1962 – An injured Mickey Mantle returns after a one-month layoff and hits a dramatic three-run pinch home run in the top of the 8th inning. Although Mantle’s blast gives the Yankees a 9 – 7 lead, Cleveland comes back to score a run in the bottom of the 8th and wins the game in the 9th, 10 – 9, on a two-run homer by Jerry Kindall.
With the Tribe trailing the Bronx Bombers, 9-8, Jerry Kindall hits a walk-off two-run homer, giving the Indians a dramatic come-from-behind victory. Left-fielder Yogi Berra, watching the second baseman’s homer go over his head to beat his Yankees 10-9 in the bottom of the ninth, probably experiences a “deja vu all over again” memory of Bill Mazeroski’s Game 7 home run in 1960, which ended with the identical score.
Jim Campbell becomes only the second catcher in National League history, the first since 1946, to be credited with three assists in one inning. In the bottom of the third inning in a 4-3 loss to San Francisco at Candlestick Park, the 25 year-old Colt .45’s backstop nails Gaylord Perry trying to advance to third on a fielder’s choice, guns down Chuck Haller in an attempt to steal second base, and ends the frame by throwing out Willie McCovey, who doubled and then tried to take an extra base on a relay to home plate.
One night after beating the Astros with his glove, Roberto Clemente does it with his bat. The Pittsburgh superstar blasts a two-run homer to right field in the 7th inning, snapping a 4 – 4 deadlock and lifting the National League East leaders to a 6 – 4 triumph. The late splurge enables Dock Ellis to make it through the night, surviving a four-run 6th, into which he’d carried a no-hitter. Roberto’s blast, off one of his old favorite bats, comes against Wade Blasingame after Gene Clines’ one-out single; it takes the shape of a line drive to right that keeps rising past Cesar Cedeno, who had first thought he could make the catch before helplessly watching it sail way over his outstretched glove.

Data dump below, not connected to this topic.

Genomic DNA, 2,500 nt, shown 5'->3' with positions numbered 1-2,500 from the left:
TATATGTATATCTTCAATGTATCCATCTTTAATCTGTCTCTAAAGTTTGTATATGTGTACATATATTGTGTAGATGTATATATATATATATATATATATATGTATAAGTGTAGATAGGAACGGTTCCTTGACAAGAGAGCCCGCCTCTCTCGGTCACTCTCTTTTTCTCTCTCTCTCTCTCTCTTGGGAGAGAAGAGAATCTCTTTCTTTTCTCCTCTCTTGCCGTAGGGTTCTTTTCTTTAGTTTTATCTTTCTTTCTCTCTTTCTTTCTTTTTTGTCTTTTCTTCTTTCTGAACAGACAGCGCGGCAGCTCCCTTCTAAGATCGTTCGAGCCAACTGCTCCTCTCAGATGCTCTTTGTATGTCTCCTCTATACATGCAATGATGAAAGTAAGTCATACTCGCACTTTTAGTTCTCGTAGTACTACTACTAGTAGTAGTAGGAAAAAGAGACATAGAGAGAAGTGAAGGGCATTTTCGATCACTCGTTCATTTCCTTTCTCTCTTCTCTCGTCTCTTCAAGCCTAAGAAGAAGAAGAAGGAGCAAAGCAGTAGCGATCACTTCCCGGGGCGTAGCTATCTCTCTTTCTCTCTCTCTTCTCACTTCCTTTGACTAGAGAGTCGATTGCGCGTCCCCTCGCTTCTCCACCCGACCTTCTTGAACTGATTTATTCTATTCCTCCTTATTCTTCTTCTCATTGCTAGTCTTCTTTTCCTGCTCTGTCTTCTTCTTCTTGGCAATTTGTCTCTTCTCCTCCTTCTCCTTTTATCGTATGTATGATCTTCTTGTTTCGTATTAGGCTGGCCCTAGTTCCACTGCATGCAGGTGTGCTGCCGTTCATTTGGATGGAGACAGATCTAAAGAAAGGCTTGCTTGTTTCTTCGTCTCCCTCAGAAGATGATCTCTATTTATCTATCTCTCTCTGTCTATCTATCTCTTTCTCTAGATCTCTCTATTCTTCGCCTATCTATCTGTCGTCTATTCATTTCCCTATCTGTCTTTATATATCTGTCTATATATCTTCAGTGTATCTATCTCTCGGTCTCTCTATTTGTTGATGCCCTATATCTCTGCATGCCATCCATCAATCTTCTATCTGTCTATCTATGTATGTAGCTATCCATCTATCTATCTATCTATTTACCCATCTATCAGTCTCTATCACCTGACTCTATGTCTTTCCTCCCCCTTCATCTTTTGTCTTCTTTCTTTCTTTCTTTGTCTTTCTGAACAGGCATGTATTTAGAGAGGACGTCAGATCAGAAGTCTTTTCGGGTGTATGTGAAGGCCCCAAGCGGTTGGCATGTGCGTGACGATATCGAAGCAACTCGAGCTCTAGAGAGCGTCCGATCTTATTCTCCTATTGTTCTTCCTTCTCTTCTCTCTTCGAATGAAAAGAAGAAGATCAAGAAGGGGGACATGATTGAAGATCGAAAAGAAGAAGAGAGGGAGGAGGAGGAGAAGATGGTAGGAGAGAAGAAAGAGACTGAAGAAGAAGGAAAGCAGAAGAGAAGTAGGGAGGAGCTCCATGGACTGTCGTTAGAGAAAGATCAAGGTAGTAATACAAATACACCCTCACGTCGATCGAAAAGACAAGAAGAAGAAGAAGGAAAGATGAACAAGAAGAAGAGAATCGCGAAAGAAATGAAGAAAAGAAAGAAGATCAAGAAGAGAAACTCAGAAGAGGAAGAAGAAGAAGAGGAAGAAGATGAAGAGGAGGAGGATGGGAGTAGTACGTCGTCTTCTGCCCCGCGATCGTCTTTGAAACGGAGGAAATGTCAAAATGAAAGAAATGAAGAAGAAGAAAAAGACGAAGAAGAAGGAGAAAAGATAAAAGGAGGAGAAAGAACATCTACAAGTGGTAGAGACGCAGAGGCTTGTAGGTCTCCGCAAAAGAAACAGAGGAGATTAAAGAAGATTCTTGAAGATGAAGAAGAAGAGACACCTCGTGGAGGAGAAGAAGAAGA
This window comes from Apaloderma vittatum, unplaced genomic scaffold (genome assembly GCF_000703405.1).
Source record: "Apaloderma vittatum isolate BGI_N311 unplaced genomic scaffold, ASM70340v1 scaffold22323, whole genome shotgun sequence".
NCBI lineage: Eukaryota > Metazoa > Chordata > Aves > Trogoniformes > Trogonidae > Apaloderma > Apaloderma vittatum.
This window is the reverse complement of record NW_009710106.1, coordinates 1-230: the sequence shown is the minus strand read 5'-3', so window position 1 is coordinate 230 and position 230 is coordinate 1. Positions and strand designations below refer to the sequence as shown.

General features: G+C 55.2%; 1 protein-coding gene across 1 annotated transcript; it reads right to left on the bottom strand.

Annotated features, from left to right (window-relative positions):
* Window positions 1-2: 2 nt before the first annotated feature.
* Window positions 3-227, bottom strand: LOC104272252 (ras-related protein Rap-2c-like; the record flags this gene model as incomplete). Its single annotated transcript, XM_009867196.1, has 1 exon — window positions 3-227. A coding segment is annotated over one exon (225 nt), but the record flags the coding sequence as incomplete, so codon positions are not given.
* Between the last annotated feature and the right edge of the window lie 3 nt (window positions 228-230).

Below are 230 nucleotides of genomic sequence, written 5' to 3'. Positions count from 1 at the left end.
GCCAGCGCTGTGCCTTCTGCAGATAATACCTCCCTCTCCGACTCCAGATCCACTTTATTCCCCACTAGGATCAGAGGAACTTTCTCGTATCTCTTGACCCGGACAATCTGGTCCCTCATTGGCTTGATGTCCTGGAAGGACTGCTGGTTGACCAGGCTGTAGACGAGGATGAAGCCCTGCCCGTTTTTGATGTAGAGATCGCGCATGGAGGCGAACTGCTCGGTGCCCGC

The Oakland Athletics hit five solo home runs in a 5 – 1 victory over the Washington Senators. Powerful first baseman Mike Epstein bangs out home runs in his first two at-bats, giving him homers in four straight at-bats over two games. Joe Rudi also adds a pair and Dave Duncan one. Vida Blue (14-2) is the winning pitcher and Denny McLain (4-12) the loser.
1978 – Tom Seaver pitches the only no-hitter of his brilliant career. Seaver strikes out three and walks three as the Cincinnati Reds defeat the St. Louis Cardinals, 4 – 0, at Riverfront Stadium. Seaver had barely missed pitching no-hitters on three previous occasions, losing the bid each time in the 9th inning.
Mario Soto’s second suspension of the season is the result of the Cincinnati starter firing a baseball at a group of opposing players, striking Braves coach Joe Pignatano after he punched Claudell Washington, who was being restrained by umpire Lanny Harris as he charged the mound. The Reds suspends he fiery right-hander for three games due to this incident with Washington, who had been the target of his brushback pitches, getting five games off for pushing the home plate ump.
1989 – Rick Wolff, 37, writing an article on minor-league baseball for Sports Illustrated, finishes a three-day stint playing second base for the Class-A Midwest League’s South Bend White Sox. He replaces Cesar Bernhardt and goes 4 for 7 against the Burlington Braves. Wolff will finish the year with the highest batting average of any Chicago White Sox farmhand.
During a pregame ceremony at Anaheim Stadium, the Angels become the first of three teams to retire Nolan Ryan’s number. The hard-throwing right-hander, who compiled a 138-121 record along with a 3.06 ERA in 291 games with California, will also have his number retired by the Astros and Rangers in 1996.